Permissions can be a real PITA !!!

Discussion in 'Linux' started by smallhagrid, Jul 29, 2019.

  1. smallhagrid

    smallhagrid MDL Senior Member

    Sep 14, 2013
    317
    132
    10
  2. Yen

    Yen Admin
    Staff Member

    May 6, 2007
    11,685
    11,763
    340
    #2 Yen, Jul 30, 2019
    Last edited: Jul 30, 2019
    Isn't it just the way how you mount the NTFS partition (mount options?)
    For instance r/w with exec attribute (assuming your uid=1000) Default owner would be root. Setting uid makes you grabbing the ownership. (If mounted already, unmount it first).

    Create a mount point:
    Code:
    sudo mkdir -p /mnt/sd2
    Code:
    sudo mount -o rw,user,uid=1000,umask=007,exec /dev/sda2 /mnt/sd2
    
    Or for everyone:
    Code:
    sudo mount -o rw,users,umask=000,exec /dev/sda2 /mnt/sd2
     
    Stop hovering to collapse... Click to collapse... Hover to expand... Click to expand...
  3. smallhagrid

    smallhagrid MDL Senior Member

    Sep 14, 2013
    317
    132
    10
    Thanks for replying here Yen !!
    I've been manually creating mount points for needed network shares, but didn't think obout doing it for this purpose because I'd rather just be able to use the media as needed minus those extra steps.

    What I'll be doing will require mounting & removing different things often enough that it really needs to just happen on its own.

    Truly I see no need for any shifting around of either ownership or permissions when it is only me using my own PC with my own media - so avoiding that entire bunch of stuff is what will work best for me.

    I know that there is all this obsessive concern about security for many, many folks - but in my situation such worries are simply too extreme.
     
  4. Yen

    Yen Admin
    Staff Member

    May 6, 2007
    11,685
    11,763
    340
    #4 Yen, Jul 31, 2019
    Last edited: Jul 31, 2019
    The Linux family is just more organized and restrictive. This can be annoying the first time.
    For instance I ran a Linux PVR and some years later I purchased a Linux based media server.

    I simply wanted to copy the records made by the PVR onto the new HDD of the new media server.
    Therefore I connected both HDDs to my PC and booted Linux mint.

    I could NOT access MY recorded files nor I could access the media folder of the new HDD which has been EXT4 formatted by the server OS!!!
    The reason: I was not owner or any sysadmin?!? WTF!

    That time I connected both to my network and enabled FTP server. I copied the recorded media files from my PVR onto my Mint and then from there I uploaded them onto the new media server.:)
    Inconvenient, but it worked that time.

    Later I learned:
    To copy (up/download) via FTP circumvents permission issues AND partition issues due to different file systems. Also CIFS / NFS shares are locally FS independent since they have their own network format.
    Permissions: there are file permissions and folder permissions (chmod) and there is ownership (chown). There are classic permissions predefined by the OS. For instance 0644 for /system files.
    On Android you even get boot loops when doing them wrong.

    When coming from windows I (I guess most of us) wanted to have 0777 everywhere just to get rid of the restrictions, LOL.

    BUT there are also mount options.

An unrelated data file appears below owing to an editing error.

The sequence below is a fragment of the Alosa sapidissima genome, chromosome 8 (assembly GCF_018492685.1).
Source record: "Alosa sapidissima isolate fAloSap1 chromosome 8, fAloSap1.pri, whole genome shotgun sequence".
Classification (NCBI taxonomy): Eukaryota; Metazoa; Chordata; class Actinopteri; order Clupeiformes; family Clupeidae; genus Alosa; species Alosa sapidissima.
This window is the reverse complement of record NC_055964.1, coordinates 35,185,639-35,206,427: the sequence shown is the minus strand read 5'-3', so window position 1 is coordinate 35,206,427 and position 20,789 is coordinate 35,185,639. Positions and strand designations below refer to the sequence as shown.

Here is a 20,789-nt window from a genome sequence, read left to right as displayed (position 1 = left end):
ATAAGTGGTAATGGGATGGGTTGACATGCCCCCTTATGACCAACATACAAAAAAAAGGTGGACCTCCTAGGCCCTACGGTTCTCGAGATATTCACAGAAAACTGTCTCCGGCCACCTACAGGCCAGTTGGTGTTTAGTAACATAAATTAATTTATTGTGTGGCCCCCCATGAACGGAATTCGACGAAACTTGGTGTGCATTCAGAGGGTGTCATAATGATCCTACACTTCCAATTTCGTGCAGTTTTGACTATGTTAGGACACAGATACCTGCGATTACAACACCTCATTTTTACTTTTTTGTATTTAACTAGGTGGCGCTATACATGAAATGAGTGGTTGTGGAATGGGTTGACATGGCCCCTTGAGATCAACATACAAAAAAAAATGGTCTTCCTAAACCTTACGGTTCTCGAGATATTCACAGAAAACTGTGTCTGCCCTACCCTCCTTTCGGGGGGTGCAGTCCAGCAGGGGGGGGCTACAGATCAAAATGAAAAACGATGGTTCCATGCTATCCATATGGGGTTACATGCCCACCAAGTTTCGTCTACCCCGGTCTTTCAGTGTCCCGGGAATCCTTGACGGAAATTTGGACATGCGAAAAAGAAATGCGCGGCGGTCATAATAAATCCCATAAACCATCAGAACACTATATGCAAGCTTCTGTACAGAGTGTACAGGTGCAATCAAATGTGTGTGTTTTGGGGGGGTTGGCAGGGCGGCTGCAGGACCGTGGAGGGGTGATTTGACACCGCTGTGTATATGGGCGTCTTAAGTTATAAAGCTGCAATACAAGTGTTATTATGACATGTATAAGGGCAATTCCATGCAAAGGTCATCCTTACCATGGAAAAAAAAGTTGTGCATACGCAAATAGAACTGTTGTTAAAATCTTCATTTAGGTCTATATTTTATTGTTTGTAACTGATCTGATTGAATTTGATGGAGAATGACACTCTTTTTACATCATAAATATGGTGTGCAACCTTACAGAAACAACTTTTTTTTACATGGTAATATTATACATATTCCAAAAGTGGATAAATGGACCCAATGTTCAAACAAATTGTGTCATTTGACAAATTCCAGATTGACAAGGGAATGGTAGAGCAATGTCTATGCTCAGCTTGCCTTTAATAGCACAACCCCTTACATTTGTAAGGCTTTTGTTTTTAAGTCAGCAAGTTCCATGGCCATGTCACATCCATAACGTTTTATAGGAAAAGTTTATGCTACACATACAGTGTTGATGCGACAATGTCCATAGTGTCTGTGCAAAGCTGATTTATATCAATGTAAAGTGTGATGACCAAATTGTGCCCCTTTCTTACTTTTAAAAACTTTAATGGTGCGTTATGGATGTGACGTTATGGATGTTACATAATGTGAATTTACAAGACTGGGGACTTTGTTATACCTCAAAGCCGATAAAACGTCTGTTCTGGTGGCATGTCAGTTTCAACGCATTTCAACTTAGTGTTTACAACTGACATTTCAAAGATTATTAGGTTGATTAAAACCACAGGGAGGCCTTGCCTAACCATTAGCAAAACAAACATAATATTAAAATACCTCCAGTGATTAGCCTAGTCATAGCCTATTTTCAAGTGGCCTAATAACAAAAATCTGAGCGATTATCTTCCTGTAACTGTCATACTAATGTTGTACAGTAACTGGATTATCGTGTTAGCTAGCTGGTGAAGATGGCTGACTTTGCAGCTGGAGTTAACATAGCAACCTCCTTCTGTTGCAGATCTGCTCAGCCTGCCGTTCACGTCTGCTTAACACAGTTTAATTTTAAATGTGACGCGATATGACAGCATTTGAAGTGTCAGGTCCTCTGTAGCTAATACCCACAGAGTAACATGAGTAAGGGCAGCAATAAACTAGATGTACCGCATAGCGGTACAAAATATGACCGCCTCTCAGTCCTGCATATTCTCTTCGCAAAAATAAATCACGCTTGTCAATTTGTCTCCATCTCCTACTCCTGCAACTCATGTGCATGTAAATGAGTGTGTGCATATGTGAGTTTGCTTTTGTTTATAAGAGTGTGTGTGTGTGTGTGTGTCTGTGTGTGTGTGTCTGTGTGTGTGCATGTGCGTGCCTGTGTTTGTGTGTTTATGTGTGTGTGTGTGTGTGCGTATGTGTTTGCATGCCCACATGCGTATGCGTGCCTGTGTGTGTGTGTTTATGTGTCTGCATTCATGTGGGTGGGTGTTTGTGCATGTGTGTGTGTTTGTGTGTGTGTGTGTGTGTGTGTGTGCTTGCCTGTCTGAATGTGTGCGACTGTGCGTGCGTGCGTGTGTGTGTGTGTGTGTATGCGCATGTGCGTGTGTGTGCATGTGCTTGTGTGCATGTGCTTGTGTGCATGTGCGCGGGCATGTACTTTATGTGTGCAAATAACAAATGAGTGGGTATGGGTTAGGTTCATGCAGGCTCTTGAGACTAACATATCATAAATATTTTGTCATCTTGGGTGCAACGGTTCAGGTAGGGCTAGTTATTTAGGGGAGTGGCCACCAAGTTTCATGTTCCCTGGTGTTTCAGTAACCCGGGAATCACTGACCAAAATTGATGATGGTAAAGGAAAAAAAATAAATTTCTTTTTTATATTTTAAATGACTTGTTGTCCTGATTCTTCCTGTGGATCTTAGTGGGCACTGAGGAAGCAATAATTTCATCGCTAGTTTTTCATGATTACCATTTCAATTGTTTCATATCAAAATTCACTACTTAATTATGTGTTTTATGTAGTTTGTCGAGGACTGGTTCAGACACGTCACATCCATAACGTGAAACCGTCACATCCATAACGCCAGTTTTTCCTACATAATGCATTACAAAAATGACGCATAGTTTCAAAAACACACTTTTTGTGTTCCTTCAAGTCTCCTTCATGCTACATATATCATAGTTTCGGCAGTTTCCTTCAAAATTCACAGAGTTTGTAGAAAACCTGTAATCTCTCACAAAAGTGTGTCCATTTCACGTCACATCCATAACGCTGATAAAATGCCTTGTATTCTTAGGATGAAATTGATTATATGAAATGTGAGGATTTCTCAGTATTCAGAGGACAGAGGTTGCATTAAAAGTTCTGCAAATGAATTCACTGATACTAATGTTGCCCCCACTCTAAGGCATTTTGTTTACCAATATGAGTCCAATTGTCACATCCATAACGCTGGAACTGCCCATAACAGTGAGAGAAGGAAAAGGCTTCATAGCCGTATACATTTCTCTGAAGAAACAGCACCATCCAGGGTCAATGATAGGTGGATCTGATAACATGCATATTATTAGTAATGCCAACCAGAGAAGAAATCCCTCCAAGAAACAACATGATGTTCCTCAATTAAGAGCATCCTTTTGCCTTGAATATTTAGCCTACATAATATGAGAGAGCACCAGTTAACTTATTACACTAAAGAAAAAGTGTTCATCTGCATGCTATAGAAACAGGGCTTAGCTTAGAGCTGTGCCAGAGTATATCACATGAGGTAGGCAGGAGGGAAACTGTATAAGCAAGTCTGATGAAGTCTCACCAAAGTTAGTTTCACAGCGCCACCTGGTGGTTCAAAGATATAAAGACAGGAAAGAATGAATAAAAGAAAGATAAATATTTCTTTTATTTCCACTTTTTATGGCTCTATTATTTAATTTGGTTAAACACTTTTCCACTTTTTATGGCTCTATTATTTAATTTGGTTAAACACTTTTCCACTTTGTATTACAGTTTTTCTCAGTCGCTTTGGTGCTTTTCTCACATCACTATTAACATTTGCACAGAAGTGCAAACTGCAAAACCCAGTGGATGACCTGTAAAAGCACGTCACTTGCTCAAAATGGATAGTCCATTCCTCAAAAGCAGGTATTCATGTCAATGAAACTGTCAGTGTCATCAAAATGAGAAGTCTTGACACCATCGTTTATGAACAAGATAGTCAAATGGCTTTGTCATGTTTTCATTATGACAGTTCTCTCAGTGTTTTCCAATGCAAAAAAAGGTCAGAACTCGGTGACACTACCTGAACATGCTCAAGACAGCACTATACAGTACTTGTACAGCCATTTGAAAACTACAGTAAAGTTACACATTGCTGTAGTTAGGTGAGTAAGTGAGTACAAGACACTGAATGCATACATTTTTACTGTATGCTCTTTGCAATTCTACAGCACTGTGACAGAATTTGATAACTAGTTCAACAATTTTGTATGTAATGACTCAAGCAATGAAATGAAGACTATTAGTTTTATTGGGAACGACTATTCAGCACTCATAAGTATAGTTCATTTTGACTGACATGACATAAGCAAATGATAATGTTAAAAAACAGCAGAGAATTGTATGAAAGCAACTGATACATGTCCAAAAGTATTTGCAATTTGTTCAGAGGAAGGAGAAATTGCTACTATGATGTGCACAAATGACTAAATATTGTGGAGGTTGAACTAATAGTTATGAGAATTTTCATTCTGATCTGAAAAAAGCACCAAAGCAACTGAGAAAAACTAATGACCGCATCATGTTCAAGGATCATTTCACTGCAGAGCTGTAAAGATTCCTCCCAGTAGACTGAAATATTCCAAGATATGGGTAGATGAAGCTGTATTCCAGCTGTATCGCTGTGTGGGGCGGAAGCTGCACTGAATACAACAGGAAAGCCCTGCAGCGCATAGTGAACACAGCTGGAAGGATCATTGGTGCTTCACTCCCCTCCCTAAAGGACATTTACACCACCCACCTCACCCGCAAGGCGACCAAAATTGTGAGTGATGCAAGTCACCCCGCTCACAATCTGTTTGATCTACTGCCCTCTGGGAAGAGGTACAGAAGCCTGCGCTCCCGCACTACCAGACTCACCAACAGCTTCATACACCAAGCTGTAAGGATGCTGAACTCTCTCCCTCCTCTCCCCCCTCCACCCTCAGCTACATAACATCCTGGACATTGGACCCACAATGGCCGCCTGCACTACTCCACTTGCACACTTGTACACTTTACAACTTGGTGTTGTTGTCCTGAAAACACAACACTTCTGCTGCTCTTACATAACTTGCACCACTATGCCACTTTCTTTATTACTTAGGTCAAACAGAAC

Back to my original problem I simply would have to mount the partitions correctly and there is access for the copy job. :)
     
    Stop hovering to collapse... Click to collapse... Hover to expand... Click to expand...
  5. smallhagrid

    smallhagrid MDL Senior Member

    Sep 14, 2013
    317
    132
    10
    Hi Yen and thanks !!
    I am not a Linux newbie at all - certainly have no desire to set all perms at 0777 - being a webmaster has taught me the dangers of misguided perm usages.

    But as you said above - these are MY FILES, dammit !!!!!!

    I am doing the final move from an older PC to a new one with Linux and that one has a very nice removable drive bay for both common sizes of SATA drives.
    Many partitions of my original storage & archives have been NTFS - but now I'm copying all that will remain into new partitions formatted in exFAT.
    That should solve the entire SNAFU somewhat painlessly;
    Then I'll do a P2V using Todo Backup of that entire OS config & I'll have everything at hand whenever I need it.

    In a perfect world stuff could be OS-agnostic & everything would be able to run everywhere - but that just ain't how it is, I know.

    My last hurdle will be to choose which way I'll get Android device accesses on the new Linux box - since there are now lots of ways to do that to choose from.

    No hackintosh yet for me though - and no win-doze newer than XP - IMO it is now a Linux world & I'm good with that (mostly).
     
  6. John Sutherland

    John Sutherland MDL Addicted

    Oct 15, 2014
    725
    1,028
    30
    Just my 2 cents on the topic. First of all, you should avoid at all costs mounting the Windows C:\ system partition from your Linux OS, either temporarily using the command line or automatically using /etc/fstab. In this situation, reading or copying a file shouldn't create a problem, but making any changes to a file, like editing, renaming, or deleting it usually results in chaos the next time you boot into Windows. At best, you'll be prompted to run the chkdsk command, and at worst, you might find Windows unbootable. It all depends on which particular file you decided to monkey with. Using common sense and extreme caution is mandatory in this situation.